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The health benefits of Lavender essential oils and soap

Updated on October 20, 2011


The name for lavender comes from the Latin word "to wash", lavere, because it was used in ancient times in baths and spas.

The plants grow easily in many different climates, although originally Mediterranean in origin. Luckily for us, the oils created from lavender flowers are cheap and easily available.

It takes approximately 105 lb of lavender flowers to create a pint of lavender essential oil (compare with jasmine oil, which requires more like 1,000 lb of flowers for one pint of oil).

Today lavender is a popular and versatile aromatherapy oil, with many different uses. This article sets out some of the health benefits of using Lavandula angustifolia at home.

A farm growing lavender commercially
A farm growing lavender commercially

Relaxation and stress-relief from lavender essential oil

This is often seen as the greatest benefit of lavender, both in dried form and in essential oil form. Lavender oil smells good, and is generally thought to induce a feeling of relaxation and calm.

For this reason, it's a very popular ingredient in aromatherapy bath bubbles and soaps, and because it is gentle on the skin, is often found in bath products for babies and children. Lavender soap has been used for centuries, and is still popular today

There is some good scientific evidence that suggests lavender does indeed produce relaxing brain waves, and a wealth of time-honoured use of lavender for just this purpose.

Make sure, if buying a product with lavender in it, such as soap or bubble bath, that it does contain actual lavender, and not just some artificial lavender smell.

Lavender oil to counter anxiety and aggression

There is some scientific support for the traditional aromatherapy idea that regular use of lavender oils can help combat anxiety.

It can also help with nervousness or jumpiness, and generally soothe the highly-strung. In oil form, whether burned in an aromatherapy burner, an aromatherapy diffuser or added to a bath, it can also help with anxious babies and toddlers.

Lavender oil is a common ingredient in children's bath oils, but a few drops of the essential oil can also be added to a bath.

Lavender essentials oils can also be used regularly to help lower aggression levels in people with Alzheimer's. This is a relatively new use, but an increasingly popular one among aromatherapy practitioners.

Anti-bacterial and antiseptic qualities of lavender oils

Lavender oil has a powerful antiseptic and anti-microbial effect.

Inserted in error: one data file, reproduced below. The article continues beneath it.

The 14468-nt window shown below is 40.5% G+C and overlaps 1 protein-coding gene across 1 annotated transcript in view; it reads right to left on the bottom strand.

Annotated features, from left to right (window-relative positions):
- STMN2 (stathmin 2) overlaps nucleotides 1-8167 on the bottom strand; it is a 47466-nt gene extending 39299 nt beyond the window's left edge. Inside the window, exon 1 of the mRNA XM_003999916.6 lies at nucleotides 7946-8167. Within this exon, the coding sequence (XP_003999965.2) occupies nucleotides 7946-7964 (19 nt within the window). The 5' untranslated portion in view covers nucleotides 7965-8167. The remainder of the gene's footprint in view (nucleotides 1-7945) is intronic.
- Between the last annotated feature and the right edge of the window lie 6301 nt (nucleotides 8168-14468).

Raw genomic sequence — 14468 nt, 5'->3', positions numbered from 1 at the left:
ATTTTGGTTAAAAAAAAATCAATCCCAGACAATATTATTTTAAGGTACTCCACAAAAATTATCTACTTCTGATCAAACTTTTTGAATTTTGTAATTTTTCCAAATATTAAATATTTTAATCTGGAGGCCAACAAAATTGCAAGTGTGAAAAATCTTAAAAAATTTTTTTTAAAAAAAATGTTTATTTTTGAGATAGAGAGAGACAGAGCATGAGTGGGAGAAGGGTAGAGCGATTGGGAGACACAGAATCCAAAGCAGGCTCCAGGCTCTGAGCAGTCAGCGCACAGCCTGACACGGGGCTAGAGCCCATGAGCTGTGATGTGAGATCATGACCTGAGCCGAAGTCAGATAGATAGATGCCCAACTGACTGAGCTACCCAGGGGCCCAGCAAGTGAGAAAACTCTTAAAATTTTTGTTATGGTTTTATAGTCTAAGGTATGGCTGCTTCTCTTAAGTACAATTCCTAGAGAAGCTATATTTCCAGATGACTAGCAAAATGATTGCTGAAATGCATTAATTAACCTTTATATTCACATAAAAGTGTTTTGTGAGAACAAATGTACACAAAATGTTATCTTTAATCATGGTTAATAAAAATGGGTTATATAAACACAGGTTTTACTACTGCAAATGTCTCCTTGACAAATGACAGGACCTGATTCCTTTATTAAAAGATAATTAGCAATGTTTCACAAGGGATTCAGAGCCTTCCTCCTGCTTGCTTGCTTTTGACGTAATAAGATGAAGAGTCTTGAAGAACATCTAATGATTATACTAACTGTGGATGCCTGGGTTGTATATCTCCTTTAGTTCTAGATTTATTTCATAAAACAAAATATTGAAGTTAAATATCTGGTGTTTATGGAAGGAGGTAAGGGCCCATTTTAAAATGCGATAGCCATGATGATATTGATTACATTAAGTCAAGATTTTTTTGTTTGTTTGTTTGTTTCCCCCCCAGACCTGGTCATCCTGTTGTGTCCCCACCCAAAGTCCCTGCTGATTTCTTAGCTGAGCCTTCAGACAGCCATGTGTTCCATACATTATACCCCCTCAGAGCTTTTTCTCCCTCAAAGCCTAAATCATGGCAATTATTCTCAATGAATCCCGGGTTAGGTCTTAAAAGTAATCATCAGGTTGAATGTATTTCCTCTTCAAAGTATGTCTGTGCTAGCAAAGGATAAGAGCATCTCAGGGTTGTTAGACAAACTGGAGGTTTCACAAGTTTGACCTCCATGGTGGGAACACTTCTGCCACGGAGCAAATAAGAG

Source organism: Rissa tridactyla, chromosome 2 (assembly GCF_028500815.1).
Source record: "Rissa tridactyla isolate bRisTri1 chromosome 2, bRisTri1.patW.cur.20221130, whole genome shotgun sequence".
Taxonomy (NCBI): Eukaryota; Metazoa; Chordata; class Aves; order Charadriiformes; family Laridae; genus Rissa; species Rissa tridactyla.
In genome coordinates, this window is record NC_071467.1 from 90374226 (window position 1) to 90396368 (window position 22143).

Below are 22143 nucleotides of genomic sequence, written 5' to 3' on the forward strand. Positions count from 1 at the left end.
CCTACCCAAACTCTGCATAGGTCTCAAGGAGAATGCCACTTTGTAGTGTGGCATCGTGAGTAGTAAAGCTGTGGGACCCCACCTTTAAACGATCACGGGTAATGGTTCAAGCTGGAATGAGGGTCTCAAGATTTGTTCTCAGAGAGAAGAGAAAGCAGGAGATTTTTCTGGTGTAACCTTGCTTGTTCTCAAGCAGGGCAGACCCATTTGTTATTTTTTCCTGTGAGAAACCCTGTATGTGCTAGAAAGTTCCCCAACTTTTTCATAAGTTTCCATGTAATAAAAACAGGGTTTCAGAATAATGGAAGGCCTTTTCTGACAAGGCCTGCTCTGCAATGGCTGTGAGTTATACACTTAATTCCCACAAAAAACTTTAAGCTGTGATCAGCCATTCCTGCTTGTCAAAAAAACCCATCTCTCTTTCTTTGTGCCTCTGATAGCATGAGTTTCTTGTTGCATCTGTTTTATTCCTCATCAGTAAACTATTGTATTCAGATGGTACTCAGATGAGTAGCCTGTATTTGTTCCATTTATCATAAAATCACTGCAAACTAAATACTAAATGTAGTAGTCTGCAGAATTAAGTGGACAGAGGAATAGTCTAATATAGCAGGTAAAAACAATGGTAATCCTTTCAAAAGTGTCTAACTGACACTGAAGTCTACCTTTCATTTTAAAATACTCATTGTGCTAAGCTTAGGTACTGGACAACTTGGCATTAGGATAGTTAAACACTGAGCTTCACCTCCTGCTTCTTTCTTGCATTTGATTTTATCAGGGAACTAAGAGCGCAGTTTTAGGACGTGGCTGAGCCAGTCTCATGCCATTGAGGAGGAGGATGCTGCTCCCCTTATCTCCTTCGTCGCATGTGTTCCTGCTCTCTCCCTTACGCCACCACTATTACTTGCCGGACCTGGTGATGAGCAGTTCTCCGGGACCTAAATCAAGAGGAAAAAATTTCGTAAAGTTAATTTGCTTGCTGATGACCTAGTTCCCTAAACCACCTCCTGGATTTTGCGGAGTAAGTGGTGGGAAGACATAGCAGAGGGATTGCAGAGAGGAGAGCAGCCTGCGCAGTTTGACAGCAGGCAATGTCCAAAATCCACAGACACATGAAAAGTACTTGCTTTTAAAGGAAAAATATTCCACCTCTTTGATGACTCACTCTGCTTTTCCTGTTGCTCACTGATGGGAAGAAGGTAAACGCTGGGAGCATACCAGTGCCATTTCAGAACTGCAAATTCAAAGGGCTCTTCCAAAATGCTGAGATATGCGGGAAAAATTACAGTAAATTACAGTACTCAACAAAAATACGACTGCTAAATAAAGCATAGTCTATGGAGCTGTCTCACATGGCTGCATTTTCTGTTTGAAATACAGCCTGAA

The oil can be put on cuts, grazes, wounds, stings, bites and minor burns (including sunburn) to promote rapid healing and help prevent infection.

In addition, lavender oil also be used in combination with other oils with similar effects, such as tea-tree oil.

It also has a mild analgesic effect, so as well as helping the skin heal, it will reduce pain and inflammation. All these attributes in one gentle aromatherapy oil make lavender essential oil a valuable addition to any household first aid kit.

Scars tend to heal better and be less noticeable with the use of lavender oil.

A recent review of scientific studies into the use of lavender essential oils concluded:

Lavender oil (primarily L. angustifolia) has been found to be active against many species of bacteria, including those resistant to antibiotics such as methicillin-resistant Staphylococcus aureus (MRSA) and vancomycin-resistant Enterococcus (VRE).

The full report can be seen in the link to the right of this text.

Clearly, lavender oil shouldn't be used if a cut or burn is serious enough to need stitches or other medical treatment!

Dried lavender
Dried lavender


Lavender has been used for centuries to aid a good night's sleep, either to scent bed linen after it has been washed, and while it is stored, or added to a pillow in oil or dried form.

There is evidence that lavender does produce feelings of relaxation and drowsiness - see, for example, this article in Psychology Today for details of experiments done with lavender oils.

Digestive and intestinal complaints

Lavender, whether used as herb in cooking, taken specifically for the benefits, or drunk as herbal tea, has traditionally been held to aid digestion and alleviate internal discomfort.

Some people who like the smell may not like the taste, but lavender tea is widely enjoyed as a refreshing and relaxing drink.

Those who should avoid lavender oil use

Pregnant and breastfeeding women should be aware that the use of laromatherapy avender essential oil cannot be shown to be safe, and should only be used after specific medical advice is taken. Lavender oil can induce uterine contractions, which renders it inadvisable for pregnant women.

Internal consumption of lavender should be avoided for babies and young children, unless a small amount is used as a herb or food flavouring only.

The consumption of lavender essential oil isn't recommended by most doctors and scientists.

Lavender may increase the effect of sedatives or other such drugs, and care and medical advice should be taken if lavender taken internally may interact with other drugs.


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